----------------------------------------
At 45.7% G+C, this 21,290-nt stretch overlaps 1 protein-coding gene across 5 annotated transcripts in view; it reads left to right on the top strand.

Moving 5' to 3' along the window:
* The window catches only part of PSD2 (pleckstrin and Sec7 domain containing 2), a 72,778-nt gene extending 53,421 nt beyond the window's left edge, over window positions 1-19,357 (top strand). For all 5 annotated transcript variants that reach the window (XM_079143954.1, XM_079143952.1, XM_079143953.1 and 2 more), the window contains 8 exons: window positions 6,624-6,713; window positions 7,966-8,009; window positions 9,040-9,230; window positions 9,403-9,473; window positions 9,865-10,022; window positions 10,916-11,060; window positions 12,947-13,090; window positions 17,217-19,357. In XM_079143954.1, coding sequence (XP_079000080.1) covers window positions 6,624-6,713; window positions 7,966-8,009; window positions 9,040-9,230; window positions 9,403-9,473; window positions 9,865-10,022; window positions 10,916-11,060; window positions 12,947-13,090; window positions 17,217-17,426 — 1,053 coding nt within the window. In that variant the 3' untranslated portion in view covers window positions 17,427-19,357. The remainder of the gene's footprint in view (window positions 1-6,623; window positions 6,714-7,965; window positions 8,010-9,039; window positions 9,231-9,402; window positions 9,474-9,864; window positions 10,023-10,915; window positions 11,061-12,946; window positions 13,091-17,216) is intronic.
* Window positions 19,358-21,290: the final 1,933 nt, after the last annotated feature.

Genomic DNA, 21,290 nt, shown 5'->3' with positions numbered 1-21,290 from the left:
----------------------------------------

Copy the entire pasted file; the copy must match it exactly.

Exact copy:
At 45.7% G+C, this 21,290-nt stretch overlaps 1 protein-coding gene across 5 annotated transcripts in view; it reads left to right on the top strand.

Moving 5' to 3' along the window:
* The window catches only part of PSD2 (pleckstrin and Sec7 domain containing 2), a 72,778-nt gene extending 53,421 nt beyond the window's left edge, over window positions 1-19,357 (top strand). For all 5 annotated transcript variants that reach the window (XM_079143954.1, XM_079143952.1, XM_079143953.1 and 2 more), the window contains 8 exons: window positions 6,624-6,713; window positions 7,966-8,009; window positions 9,040-9,230; window positions 9,403-9,473; window positions 9,865-10,022; window positions 10,916-11,060; window positions 12,947-13,090; window positions 17,217-19,357. In XM_079143954.1, coding sequence (XP_079000080.1) covers window positions 6,624-6,713; window positions 7,966-8,009; window positions 9,040-9,230; window positions 9,403-9,473; window positions 9,865-10,022; window positions 10,916-11,060; window positions 12,947-13,090; window positions 17,217-17,426 — 1,053 coding nt within the window. In that variant the 3' untranslated portion in view covers window positions 17,427-19,357. The remainder of the gene's footprint in view (window positions 1-6,623; window positions 6,714-7,965; window positions 8,010-9,039; window positions 9,231-9,402; window positions 9,474-9,864; window positions 10,023-10,915; window positions 11,061-12,946; window positions 13,091-17,216) is intronic.
* Window positions 19,358-21,290: the final 1,933 nt, after the last annotated feature.

Genomic DNA, 21,290 nt, shown 5'->3' with positions numbered 1-21,290 from the left: